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Making Introductions

When making introductions, introduce the person of lesser authority, rank, or seniority to the person of greater authority. Alternatively, think of it as saying the name of the "more important" person first.

FOR EXAMPLE: "Sir Robert, this is my boi, Impudence." or "Mistress Sara, I'd like to introduce my slave, Francine."

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Forms of Address

 
Military
Title Formal Written Salutation In Conversation
Military officers (US) Dear [Rank] [Last name] [Rank] [Last name]

While referring to the officers of the United States military, in Service Etiquette, Oretha D. Swartz writes:

Always remember that a senior sends his or her compliments to a junior; the junior sends his or her respects.   In written correspondence the senior may "call" attention to a problem or other matter, but the junior may only "invite" it. (p.7)

 
Royalty and Presidents (excluding Britain and the U.S.)
Title Formal Written Salutation In Conversation
King Your Majesty Your Majesty
Prince (reigning nonroyal) Your Serene Highness Your Highness
Prince (royal) Your Royal Highness Your Highness
President (not U.S.) Your Excellency Mr./Madam President
 
British Royalty
Title Formal Written Salutation In Conversation
Queen Madam Your Majesty or
Ma'am (longer conversation)
Prince or Princess Sir or Madam Your Royal Highness
Duke or Duchess of [Place] Sir or Madam Your Royal Highness
 
British Titled Personages - non-Royal
Title Formal Written Salutation In Conversation
Duke or Duchess of [Place] My Lord Duke Duke or Duchess
Marquess (Marquis) Dear Lord [Place] Lord [Place]
Marchioness Dear Lady [Place] Lady [Place]
Earl Dear Lord [Place] Lord [Place]
Countess Dear Lady [Place] Lady [Place]
Viscount Dear Lord [Place] Lord [Place]
Viscountess Dear Lady [Place] Lady [Place]
Baron Dear Lord [Place] Lord [Last name]
Baroness Dear Lady [Place] Lady [Last name] or
Baroness [Last name]
Baronet Dear Sir [First name] Sir [First name]
Knight Dear Sir [First name] Sir [First name]
Dame Dear Dame [First name] Dame [First name]
 
Clergy
Title Formal Written Salutation In Conversation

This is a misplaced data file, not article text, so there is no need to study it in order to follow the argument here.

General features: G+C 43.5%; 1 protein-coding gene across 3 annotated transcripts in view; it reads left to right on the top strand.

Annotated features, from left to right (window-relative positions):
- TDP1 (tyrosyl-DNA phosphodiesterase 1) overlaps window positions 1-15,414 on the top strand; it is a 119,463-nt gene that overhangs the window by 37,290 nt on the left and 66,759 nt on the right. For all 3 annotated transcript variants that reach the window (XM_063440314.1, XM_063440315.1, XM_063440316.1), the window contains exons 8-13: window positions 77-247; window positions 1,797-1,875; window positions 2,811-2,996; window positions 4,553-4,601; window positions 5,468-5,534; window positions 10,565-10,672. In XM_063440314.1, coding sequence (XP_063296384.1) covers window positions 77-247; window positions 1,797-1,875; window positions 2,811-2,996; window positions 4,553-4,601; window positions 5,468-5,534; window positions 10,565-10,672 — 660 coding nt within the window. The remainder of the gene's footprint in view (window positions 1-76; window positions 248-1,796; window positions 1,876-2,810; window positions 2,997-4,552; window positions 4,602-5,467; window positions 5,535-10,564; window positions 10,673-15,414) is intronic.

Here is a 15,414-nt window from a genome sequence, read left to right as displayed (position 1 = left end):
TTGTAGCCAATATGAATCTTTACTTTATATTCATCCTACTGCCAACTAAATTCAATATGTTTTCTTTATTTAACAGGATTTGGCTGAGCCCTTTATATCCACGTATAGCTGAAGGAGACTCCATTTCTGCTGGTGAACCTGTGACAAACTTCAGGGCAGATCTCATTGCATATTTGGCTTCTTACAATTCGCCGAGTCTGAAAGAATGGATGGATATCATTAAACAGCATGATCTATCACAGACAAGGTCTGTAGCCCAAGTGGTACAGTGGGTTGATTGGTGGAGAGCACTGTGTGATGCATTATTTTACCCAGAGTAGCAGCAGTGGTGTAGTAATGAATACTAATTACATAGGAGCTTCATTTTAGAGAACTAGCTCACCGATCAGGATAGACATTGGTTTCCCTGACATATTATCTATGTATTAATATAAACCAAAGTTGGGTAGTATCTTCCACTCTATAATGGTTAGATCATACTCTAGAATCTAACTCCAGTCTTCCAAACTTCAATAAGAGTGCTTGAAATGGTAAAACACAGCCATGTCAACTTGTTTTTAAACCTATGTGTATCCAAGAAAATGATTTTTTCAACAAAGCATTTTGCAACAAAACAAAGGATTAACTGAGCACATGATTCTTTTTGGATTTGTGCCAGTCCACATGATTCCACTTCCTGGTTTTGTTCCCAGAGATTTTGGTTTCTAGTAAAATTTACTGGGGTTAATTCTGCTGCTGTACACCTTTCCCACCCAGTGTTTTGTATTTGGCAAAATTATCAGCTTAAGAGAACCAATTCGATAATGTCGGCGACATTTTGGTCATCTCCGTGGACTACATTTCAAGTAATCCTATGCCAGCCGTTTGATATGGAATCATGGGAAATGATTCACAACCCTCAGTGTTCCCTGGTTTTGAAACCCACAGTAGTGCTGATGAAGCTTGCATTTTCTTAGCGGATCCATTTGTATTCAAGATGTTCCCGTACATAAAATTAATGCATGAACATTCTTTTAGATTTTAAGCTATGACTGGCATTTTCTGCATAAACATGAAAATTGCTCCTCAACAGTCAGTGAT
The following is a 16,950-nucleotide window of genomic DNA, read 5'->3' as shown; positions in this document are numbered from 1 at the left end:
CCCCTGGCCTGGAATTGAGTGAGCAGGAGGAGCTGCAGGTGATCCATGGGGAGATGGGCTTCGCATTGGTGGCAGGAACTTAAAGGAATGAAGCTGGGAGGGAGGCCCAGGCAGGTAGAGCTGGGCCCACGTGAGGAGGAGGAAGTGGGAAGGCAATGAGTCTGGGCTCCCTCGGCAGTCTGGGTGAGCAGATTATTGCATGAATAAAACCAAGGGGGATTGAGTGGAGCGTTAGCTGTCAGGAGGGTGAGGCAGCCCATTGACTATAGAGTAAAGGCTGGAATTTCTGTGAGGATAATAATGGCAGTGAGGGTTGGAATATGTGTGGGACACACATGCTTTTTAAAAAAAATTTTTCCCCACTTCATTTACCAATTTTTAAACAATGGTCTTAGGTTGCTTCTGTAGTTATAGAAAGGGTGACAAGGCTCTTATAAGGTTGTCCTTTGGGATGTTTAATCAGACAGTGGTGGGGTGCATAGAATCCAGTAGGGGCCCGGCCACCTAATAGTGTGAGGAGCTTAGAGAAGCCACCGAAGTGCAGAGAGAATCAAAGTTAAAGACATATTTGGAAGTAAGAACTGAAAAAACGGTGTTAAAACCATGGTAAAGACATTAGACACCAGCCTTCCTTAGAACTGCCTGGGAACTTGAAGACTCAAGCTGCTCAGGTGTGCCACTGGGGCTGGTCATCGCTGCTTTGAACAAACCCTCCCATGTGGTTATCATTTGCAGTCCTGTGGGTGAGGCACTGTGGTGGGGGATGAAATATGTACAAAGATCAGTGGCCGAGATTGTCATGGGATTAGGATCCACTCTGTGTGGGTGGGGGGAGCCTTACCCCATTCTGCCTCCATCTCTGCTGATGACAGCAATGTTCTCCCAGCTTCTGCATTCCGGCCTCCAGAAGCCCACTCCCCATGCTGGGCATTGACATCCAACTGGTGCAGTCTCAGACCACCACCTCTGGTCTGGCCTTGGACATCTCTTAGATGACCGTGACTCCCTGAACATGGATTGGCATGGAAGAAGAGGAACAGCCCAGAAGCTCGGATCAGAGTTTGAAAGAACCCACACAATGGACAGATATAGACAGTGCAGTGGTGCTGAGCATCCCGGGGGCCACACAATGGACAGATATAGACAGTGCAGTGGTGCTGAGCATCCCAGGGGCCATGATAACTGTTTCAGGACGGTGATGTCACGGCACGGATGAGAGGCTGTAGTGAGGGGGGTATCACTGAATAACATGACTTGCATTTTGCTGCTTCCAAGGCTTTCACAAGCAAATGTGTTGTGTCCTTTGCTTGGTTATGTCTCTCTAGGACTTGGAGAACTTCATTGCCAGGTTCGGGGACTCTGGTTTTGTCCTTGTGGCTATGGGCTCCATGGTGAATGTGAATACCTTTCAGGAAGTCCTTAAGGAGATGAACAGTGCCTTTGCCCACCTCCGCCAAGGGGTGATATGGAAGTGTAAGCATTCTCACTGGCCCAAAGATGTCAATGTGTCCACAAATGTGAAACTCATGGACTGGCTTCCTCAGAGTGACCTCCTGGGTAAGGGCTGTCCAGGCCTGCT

Archbishop,
Eastern Orthodox,
Cyprus & Athens
Your Beatitude Your Beatitude
Archbishop,
Eastern Orthodox,
U.S.
Your Eminence Your Eminence
Archbishop,
Roman Catholic
Your Excellency Your Excellency
Archdeacon,
Episcopal
Dear Archdeacon
[Last name]
Archdeacon [Last name]
Bishop,
Episcopal
Right Reverend Sir or
Bishop [Last name]
Bishop [Last name]
Bishop,
Roman Catholic
Your Excellency or
Dear Bishop [Last name]
Your Excellency
Cardinal Your Eminence Your Eminence
Clergyman/woman,
Protestant
Dear Mr./Ms./Dr.
[Last name]
Mr./Ms./Dr.
[Last name]
Dean of a Cathedral,
Episcopal
Dear Dean [Last name] Dean [Last name]
Monsignor Dear Monsignor Monsignor [Last name]
Patriarch,
Greek Orthodox,
Constantinople
Your Holiness Your Holiness
Patriarch,
Greek Orthodox,
Alexandria, Antioch,
& Jerusalem
Your Beatitude Your Beatitude
Patriarch,
Russian Orthodox
Your Holiness Your Holiness
Pope Your Holiness or
Most Holy Father
Your Holiness or
Most Holy Father
Priest,
Roman Catholic
Reverend Sir Father or
Father [Last name]
Rabbi Dear Rabbi [Last name] Rabbi [Last name]

NOTE: Traditionally, signing your correspondence "Respectfully" and "Respectfully yours" is reserved for writing to the clergy.

[Primary Source: "Forms of Address" in The Encyclopedia of Etiquette by Llewellyn Miller]

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Patriotic Displays (U.S.)

"Patriotism means to stand by the country. It does not mean to stand by the president or any other official, save exactly to the degree in which he himself stands by the country. ... it is unpatriotic not to tell the truth, whether about the president or anyone else."
- Theodore Roosevelt

 

"Patriotism means being loyal to your country all the time and to its government when it deserves it."
- Mark Twain

 

This section may at first seem out of place but there are occasions -- such as a formal dinner or leather awards ceremony in the U.S. -- when the U.S. Flag will be displayed.

The following points are adapted from the United States Code, Title 4. [Public Law 829; Chapter 806, 77th Congress, 2nd session]

[NOTE: For the complete code see the U. S. Flag Protocol (Title 4) at http://www.EvilMonk.org/A/usflag.cfm]

[For the Union Jack (U.K.) view "Basic Flag Protocol and Etiquette" at http://www.newtonnewtonflags.com/protocol-etiquette.htm]